By Ozzie Gonzalez
Julio, my compadre from Minas Gerias, Brazil, is being dropped on the roof of my vertical farm habitat by a DroneCab.
Although he was the best man at my virtual wedding last month, Julio and I have never met in person. Last night during our telepathic Skype session, he impulsively booked a seat on the Mach-5 Skylon from Brazil to my home in Portland, Oregon, 6,800 miles away. (Of course he complained about the boring 2-hour flight to get here.)
Julio is justifiably proud that, way back in 2014, his state of Minas Gerais created an international model of regional planning. Its bold concepts for sustainable housing, transportation and resource management inspired the transformation of other regions around the world.
But when Julio arrives it will be my turn to show off. Like so many international communities in recent years, my city has an impressive sustainability story to tell.
For instance, take my sleep tank. The saltwater “mattress” in that tank is the only water my 400-square-foot apartment requires other than the water I drink, which is gathered from a rooftop catchment system.
I “shower” and do laundry with reusable, super-absorbent nylon polymer beads that absorb dirt and stains using a virtually water-free process. As these bead washers replace traditional washing machines, each year in the U.S. alone we’ll save 10 million swimming pools worth of water and a carbon imprint equivalent of 5 million cars.
We’ve also seen a revolutionary shift in how cities use – and don’t use - water for sanitation. Water-free anaerobic decomposition toilets treat their own waste, eliminating the need for old-school centralized sewage treatment infrastructures and underground piping networks.
It’s part of a new era of collaborative, rather than predatory, relationships with our fellow life forms. “Sentinel” plants and animals signal “early warning” of air or water pollution. "Smart microorganisms" contribute water treatment and nutrient recycling (and the glow they emit makes our rooftop parties the coolest on the block.)
With everyone teleworking nowadays, many former high-rise office buildings like mine have found new life as vertical urban farms and habitats. Ever since solar and wind energy achieved grid-parity cost equivalence with fossil fuels back in 2014, we’re seeing countless new renewable energy applications. They include the solar- and wind-powered pumps that pull a continuous flow of recycled water to our building’s roof, where it then travels to nourish each floor’s different crops through gravity flow. Nowadays the “farm” in “farm to table” is often just a floor away. (The fresh pineapple on 7 is to die for.)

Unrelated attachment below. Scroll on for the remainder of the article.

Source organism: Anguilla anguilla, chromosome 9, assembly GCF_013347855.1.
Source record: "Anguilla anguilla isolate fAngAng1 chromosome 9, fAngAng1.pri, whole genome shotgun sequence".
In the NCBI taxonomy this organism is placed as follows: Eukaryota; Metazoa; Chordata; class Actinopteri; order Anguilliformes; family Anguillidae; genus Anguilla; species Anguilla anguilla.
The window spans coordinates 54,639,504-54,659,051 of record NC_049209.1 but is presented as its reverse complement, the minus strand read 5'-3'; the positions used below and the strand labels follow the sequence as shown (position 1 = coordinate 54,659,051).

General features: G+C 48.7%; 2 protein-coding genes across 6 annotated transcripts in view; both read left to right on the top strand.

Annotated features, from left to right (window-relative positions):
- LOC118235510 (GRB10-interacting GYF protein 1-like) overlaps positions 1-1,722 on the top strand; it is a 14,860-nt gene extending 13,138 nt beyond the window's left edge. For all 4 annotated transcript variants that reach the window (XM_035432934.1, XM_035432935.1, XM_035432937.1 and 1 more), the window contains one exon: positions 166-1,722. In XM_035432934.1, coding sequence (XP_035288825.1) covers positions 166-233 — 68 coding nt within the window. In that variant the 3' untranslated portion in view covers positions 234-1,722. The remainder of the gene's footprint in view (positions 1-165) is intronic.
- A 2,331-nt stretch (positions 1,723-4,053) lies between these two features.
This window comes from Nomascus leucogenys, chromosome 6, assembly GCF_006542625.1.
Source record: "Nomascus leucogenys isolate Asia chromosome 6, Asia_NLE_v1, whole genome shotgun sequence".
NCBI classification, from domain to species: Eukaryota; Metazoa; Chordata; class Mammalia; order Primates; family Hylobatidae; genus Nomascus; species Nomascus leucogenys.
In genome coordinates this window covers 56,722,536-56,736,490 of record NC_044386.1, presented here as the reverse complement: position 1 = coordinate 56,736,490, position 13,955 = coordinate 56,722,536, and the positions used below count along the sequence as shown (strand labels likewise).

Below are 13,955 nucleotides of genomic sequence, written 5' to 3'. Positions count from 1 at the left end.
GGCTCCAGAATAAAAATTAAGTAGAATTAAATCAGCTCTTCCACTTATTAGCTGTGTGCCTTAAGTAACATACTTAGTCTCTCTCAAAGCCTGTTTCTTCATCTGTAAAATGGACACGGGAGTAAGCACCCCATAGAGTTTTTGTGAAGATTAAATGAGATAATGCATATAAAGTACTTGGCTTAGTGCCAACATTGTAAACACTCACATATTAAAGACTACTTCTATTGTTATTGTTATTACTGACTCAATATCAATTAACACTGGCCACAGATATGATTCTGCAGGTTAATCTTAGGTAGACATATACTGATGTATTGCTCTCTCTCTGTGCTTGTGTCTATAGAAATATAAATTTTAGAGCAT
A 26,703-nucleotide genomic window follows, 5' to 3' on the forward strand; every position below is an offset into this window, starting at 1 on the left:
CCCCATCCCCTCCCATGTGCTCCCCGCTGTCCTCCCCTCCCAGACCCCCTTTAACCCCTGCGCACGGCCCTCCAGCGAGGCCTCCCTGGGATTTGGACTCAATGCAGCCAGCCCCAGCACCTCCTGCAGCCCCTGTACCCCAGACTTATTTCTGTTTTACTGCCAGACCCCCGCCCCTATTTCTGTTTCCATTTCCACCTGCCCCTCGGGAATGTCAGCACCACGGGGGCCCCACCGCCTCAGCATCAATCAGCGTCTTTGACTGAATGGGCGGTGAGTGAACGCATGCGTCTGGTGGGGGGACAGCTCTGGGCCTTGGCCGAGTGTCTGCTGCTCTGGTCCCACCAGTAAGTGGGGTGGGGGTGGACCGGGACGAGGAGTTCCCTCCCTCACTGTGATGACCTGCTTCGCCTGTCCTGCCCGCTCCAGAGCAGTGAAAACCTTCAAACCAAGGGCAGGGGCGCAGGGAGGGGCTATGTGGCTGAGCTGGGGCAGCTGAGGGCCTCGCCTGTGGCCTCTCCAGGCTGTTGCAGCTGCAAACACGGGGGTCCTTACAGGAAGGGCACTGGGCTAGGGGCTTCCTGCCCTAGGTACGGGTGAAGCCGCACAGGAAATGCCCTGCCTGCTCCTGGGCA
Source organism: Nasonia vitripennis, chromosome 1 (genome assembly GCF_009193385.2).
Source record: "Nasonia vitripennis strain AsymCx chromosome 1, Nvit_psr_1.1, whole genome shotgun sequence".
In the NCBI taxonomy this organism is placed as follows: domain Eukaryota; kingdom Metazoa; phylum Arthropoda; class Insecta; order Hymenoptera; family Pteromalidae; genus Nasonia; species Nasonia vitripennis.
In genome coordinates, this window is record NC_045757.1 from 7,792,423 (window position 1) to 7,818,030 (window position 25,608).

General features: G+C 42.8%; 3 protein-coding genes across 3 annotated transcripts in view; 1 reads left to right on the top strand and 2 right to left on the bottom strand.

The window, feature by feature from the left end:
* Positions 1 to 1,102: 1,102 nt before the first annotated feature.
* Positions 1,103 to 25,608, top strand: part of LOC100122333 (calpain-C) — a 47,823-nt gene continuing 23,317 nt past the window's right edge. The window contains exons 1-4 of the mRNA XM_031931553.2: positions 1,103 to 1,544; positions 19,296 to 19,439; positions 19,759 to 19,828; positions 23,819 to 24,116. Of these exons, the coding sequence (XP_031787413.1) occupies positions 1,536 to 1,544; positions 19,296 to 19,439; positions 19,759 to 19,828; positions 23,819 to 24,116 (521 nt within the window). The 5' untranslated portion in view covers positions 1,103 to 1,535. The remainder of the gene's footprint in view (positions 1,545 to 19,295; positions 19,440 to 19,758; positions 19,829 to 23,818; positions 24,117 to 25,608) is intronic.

But in 2030, environmental responsibility has come to mean much more than dazzling technology. Cities everywhere are celebrating economic and ethical emancipation from high energy costs, endless environmental cleanups and cruel competitions for limited resources.
I recall a 2005 high school reading assignment, "Guns, Germs and Steel" by Jared Diamond. It’s a fascinating but depressing read -- a review of how through history new technologies were habitually used as weapons to suppress, conquer and even exterminate vulnerable victims.
But in 2030 I believe humanity has finally, truly, thankfully turned the corner. As I reflect on the things I just wrote in this 2030 Masdar Engage Blogging Contest – about this quality of life I cherish – it strikes me how far technology, environmental responsibility and indeed humanity have come in the last few years.
As I rush off to greet Julio, “Happy New Year” seems a wish somewhat inadequate. Given the optimism I feel right now, it feels more like…
…Happy New Life.
Image credit: Flickr/Ian Sane